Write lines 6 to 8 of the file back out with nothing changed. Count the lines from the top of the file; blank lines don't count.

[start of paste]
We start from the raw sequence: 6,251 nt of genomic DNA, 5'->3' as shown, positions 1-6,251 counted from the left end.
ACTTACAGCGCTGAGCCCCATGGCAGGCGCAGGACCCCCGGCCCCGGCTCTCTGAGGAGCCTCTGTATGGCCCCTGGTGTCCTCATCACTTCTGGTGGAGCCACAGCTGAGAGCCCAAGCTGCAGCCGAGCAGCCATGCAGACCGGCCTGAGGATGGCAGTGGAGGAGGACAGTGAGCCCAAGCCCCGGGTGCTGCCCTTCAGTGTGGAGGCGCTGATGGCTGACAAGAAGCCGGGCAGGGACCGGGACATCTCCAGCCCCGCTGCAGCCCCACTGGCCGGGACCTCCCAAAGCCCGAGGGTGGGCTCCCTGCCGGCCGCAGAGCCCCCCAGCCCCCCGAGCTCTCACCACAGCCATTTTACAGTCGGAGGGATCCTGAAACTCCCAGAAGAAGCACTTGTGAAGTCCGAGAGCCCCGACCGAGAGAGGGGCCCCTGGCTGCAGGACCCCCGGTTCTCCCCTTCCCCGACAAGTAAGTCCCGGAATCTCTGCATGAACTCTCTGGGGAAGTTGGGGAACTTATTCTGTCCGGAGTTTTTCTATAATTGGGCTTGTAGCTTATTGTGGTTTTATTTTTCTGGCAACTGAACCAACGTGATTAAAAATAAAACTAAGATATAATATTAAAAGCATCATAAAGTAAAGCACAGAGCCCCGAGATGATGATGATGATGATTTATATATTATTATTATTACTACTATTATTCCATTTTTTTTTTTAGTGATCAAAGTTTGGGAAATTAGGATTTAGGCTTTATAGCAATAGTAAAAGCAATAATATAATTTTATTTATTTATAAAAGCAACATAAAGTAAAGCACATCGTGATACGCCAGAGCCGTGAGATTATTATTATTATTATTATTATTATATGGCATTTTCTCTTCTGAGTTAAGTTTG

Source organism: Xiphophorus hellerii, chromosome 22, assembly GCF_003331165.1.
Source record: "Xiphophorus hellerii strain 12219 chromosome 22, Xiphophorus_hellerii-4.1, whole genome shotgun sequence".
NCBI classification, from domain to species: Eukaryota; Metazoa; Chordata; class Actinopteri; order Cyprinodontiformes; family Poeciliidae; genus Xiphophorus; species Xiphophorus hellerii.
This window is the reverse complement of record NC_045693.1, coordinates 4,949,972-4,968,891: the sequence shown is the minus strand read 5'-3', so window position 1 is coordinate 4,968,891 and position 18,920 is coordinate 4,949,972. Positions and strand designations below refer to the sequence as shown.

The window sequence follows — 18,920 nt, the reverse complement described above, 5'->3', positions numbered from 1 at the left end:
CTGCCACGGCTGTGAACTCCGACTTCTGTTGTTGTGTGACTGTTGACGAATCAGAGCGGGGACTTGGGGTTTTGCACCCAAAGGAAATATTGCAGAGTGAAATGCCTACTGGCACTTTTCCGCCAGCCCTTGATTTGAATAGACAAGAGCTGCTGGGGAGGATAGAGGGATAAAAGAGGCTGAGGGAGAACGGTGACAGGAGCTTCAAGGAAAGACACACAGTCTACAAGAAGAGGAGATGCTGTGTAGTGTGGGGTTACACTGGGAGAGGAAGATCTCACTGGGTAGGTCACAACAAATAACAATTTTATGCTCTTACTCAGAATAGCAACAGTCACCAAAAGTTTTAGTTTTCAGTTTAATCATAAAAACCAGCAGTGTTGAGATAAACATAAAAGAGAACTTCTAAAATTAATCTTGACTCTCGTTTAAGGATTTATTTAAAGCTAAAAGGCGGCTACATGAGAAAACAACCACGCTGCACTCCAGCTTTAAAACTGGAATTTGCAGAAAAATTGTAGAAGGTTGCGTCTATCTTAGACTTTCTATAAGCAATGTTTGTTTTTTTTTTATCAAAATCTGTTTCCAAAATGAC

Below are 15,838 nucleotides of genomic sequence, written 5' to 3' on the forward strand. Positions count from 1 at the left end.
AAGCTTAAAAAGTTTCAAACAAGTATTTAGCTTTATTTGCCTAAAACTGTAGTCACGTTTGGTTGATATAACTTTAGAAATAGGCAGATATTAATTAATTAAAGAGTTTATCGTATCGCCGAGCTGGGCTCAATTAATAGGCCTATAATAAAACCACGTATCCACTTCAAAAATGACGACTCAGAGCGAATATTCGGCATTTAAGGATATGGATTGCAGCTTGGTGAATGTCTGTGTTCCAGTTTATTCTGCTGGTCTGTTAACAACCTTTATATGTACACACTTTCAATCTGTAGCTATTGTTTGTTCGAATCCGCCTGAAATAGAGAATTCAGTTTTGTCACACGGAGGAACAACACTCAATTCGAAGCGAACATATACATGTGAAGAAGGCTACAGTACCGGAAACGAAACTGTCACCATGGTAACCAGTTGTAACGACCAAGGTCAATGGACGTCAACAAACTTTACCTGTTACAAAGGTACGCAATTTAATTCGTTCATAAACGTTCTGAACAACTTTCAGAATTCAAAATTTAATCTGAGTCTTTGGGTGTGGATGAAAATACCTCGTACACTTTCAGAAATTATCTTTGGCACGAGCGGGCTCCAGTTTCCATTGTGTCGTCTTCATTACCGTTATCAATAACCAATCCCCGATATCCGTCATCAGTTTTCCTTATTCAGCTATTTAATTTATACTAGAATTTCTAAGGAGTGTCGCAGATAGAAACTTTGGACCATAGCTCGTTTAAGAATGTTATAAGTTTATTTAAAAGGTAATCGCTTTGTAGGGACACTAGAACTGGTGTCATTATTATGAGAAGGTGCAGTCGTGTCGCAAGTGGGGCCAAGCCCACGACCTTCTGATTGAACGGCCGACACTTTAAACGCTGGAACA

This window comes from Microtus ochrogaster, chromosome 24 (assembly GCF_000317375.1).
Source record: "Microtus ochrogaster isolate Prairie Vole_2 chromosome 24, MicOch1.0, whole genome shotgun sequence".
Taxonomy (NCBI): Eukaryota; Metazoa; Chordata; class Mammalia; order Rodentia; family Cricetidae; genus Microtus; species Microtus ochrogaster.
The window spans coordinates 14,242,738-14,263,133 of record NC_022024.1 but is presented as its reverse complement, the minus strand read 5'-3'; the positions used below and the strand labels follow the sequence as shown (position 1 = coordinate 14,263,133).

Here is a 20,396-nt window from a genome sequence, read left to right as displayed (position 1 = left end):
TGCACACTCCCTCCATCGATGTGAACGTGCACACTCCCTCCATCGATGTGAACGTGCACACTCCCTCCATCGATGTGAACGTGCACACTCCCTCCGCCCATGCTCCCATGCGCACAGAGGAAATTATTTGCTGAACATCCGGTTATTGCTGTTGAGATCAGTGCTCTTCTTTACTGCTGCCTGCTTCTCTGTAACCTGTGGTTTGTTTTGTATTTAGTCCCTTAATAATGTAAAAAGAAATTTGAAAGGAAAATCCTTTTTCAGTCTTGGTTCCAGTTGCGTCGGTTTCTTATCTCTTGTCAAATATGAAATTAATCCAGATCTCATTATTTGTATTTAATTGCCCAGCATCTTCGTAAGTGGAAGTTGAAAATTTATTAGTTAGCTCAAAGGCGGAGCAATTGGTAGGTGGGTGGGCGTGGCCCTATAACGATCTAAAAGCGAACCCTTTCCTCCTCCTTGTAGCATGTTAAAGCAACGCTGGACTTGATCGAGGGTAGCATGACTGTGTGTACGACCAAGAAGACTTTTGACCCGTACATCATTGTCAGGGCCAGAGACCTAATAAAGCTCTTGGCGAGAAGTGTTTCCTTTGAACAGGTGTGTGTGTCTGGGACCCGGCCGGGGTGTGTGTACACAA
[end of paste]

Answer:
This window is the reverse complement of record NC_045693.1, coordinates 4,949,972-4,968,891: the sequence shown is the minus strand read 5'-3', so window position 1 is coordinate 4,968,891 and position 18,920 is coordinate 4,949,972. Positions and strand designations below refer to the sequence as shown.

The window sequence follows — 18,920 nt, the reverse complement described above, 5'->3', positions numbered from 1 at the left end:
CTGCCACGGCTGTGAACTCCGACTTCTGTTGTTGTGTGACTGTTGACGAATCAGAGCGGGGACTTGGGGTTTTGCACCCAAAGGAAATATTGCAGAGTGAAATGCCTACTGGCACTTTTCCGCCAGCCCTTGATTTGAATAGACAAGAGCTGCTGGGGAGGATAGAGGGATAAAAGAGGCTGAGGGAGAACGGTGACAGGAGCTTCAAGGAAAGACACACAGTCTACAAGAAGAGGAGATGCTGTGTAGTGTGGGGTTACACTGGGAGAGGAAGATCTCACTGGGTAGGTCACAACAAATAACAATTTTATGCTCTTACTCAGAATAGCAACAGTCACCAAAAGTTTTAGTTTTCAGTTTAATCATAAAAACCAGCAGTGTTGAGATAAACATAAAAGAGAACTTCTAAAATTAATCTTGACTCTCGTTTAAGGATTTATTTAAAGCTAAAAGGCGGCTACATGAGAAAACAACCACGCTGCACTCCAGCTTTAAAACTGGAATTTGCAGAAAAATTGTAGAAGGTTGCGTCTATCTTAGACTTTCTATAAGCAATGTTTGTTTTTTTTTTATCAAAATCTGTTTCCAAAATGAC